First, the view from my cabin on Tuesday: Isabela island:
And Wednesday’s “traditional Ecuadorian lunch”. It started off with a drink composed of purple Ecuadorian liqueur (at bottom) and pineapple juice. It was a good aperitif, but I don’t know what the booze was made from.
Ceviche with delicious pan de yuca: Ecuadorian (and Brazilian) cheese rolls made with cassava flour. They are addictive.
A palate-cleansing sorbet, whose identity was a mystery.
Mains: roast suckling pig (I asked for extra skin) with a cheese-and-corn vegetable and “towers” made of potato. Excellent, and quite filling
Dessert: dulce de leche cake, two cookies sandwiched around a chocolate filling, a piece of very bland cheese (like Indian paneer), and a piece of cream-filled chocolate. This lunch was so filling that I skipped dinner: I had NO appetite for the rest of the day.
Sunset on the islands:
Here’s where we were yesterday: off Santiago Island (formerly known as “James Island”). Darwin landed here—one of four islands on which he spent time.
A hearty breakfast. Some fruit juice I can’t identify, Ecuadorian latkes (o! for some sour cream!), a dish called tigrillo, made from scrambled eggs and green plantains (excellent), eggs, sausage, and fresh pineapple.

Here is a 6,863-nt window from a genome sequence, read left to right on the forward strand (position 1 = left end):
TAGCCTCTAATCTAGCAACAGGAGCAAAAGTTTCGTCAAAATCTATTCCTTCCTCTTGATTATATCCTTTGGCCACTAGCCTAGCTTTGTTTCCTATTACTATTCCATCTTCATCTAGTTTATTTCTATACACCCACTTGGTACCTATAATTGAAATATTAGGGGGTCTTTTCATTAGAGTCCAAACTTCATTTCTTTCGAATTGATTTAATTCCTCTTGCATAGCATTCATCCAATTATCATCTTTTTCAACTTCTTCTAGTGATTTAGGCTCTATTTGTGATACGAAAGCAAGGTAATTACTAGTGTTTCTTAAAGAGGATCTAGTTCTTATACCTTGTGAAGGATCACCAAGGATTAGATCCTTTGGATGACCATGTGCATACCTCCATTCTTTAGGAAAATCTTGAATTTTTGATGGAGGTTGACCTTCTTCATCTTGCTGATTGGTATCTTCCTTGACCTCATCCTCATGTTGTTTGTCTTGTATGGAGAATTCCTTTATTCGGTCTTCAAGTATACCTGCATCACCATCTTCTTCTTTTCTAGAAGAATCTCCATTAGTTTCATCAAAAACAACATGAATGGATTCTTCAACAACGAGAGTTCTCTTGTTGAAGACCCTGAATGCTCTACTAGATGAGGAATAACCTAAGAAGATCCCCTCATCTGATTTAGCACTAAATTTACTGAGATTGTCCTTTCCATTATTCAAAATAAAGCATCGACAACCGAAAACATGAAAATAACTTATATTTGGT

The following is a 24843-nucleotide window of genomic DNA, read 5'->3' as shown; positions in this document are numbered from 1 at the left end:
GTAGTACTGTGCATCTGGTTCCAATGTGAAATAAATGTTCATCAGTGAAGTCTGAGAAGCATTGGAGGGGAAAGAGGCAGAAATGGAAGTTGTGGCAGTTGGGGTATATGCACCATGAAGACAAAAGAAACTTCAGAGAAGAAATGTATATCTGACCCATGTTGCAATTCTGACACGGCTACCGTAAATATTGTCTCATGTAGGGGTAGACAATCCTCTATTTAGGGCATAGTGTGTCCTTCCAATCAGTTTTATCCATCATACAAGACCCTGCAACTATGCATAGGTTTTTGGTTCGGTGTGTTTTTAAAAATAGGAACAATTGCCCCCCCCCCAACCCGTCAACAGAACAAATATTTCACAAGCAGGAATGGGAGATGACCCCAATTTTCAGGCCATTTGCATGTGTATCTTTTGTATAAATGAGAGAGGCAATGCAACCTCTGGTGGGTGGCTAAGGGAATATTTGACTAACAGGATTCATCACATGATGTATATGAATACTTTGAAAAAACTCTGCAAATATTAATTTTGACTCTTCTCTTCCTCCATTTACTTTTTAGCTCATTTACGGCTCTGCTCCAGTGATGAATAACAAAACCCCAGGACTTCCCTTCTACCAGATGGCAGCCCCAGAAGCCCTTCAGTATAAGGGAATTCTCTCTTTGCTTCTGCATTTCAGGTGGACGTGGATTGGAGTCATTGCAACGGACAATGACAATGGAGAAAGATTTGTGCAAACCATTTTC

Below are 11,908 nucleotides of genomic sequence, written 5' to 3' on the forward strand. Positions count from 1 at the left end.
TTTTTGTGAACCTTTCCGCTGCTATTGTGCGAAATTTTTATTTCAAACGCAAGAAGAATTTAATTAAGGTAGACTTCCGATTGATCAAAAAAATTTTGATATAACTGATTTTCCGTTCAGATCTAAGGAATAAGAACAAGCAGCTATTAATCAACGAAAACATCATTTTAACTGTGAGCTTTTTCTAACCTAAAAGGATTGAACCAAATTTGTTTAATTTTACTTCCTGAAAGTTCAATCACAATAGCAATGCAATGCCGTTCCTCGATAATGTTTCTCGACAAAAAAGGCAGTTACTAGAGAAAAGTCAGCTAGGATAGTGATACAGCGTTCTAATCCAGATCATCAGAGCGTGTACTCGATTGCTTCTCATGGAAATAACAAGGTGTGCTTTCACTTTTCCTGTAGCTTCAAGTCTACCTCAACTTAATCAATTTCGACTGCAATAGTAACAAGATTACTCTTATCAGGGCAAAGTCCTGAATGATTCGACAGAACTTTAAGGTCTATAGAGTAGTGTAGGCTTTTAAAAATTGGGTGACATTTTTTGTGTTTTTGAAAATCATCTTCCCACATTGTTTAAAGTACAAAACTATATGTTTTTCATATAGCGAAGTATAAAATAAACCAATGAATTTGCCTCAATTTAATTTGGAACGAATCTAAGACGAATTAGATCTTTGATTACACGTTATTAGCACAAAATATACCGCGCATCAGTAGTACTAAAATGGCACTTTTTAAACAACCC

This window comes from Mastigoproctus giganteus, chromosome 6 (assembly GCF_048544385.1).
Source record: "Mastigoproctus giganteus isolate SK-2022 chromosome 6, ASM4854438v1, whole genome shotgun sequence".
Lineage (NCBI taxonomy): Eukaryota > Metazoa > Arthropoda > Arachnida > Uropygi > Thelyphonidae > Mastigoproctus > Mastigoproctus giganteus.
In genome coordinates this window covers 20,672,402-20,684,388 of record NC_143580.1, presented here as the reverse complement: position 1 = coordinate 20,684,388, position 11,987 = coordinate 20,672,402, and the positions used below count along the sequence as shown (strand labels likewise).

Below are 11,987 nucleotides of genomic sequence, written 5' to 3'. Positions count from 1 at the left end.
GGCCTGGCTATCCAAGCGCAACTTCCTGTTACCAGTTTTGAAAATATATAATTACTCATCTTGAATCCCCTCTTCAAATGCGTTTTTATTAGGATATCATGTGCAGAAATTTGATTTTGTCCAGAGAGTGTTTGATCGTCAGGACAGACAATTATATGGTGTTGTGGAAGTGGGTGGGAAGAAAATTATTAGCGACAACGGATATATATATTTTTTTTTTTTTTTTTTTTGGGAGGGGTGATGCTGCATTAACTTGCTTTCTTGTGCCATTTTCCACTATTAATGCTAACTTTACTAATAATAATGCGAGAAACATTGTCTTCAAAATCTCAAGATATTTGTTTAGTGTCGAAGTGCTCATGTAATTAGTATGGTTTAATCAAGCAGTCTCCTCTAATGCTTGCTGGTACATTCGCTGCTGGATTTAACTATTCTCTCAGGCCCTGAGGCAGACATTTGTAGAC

A morning Zodiac ride around the coast where we couldn’t land. You can see that the cacti are the first plant colonizers of the lava, making dirt for plants to follow. Note all the bird poop:
A Galápagos fur seal (I will call it a fur sea-lion because of its external ears). It has its bairn:
Shortly thereafter, we took a ride in a glass-bottom boat. It was my first trip in one, and it was okay, but not as good as snorkeling. (I can’t snorkel as I don’t have my prescription mask with me, and I’m blind without it.)
A mess o’ fish through the glass bottom. I have no idea what they are.
And a Santiago lava lizard. According to the Reptiles of Ecuador site, this must be Microlophus jacobi.
The front feet of a marine iguana. The wicked claws are to help it grip the rocks as it grazes on algae.
And the clawed rear feet:
This species of yellow land iguana, Conolophus subcristatus, had gone extinct on Santiago but was reintroduced. It was a big success, and is doing well. This one, we were told, was a honking big male.
A front-on view of the animal above:
Lazing in the sun:
This smaller and less yellow individual, I was told, is a female.
A piece of lava that had contained gas bubbles:
A Galápagos fur sea lion with offspring:
And a happy pinniped face:
A non-endemic yellow warbler: the only yellow bird in the islands.
The female (resting):
And the red-eyed, red-beaked male:
A handful of sand reveals sea urchin spines, shells, pieces of lava, and miscellaneous “sand”:
And a rare sight, a pair of mockingbirds, the Galápagos birds that did make it into On the Origin of Species as exemplars of divergence after geographic isolation (nowhere in that big book will you find a mention of finches). There are four species on the archipelago; this one is the Galápagos mockingbird, Mimus parvulus.
A good shot of one. They’re hard to photograph as they’re always flitting about.
I’m a day late with this one, usually posted the day after, and we had a great day on Santa Cruz yesterday, seeing a gazillion giant tortoises and a gazillion pelicans (and a seal) importuning the vendors at the fish market. Stay tuned.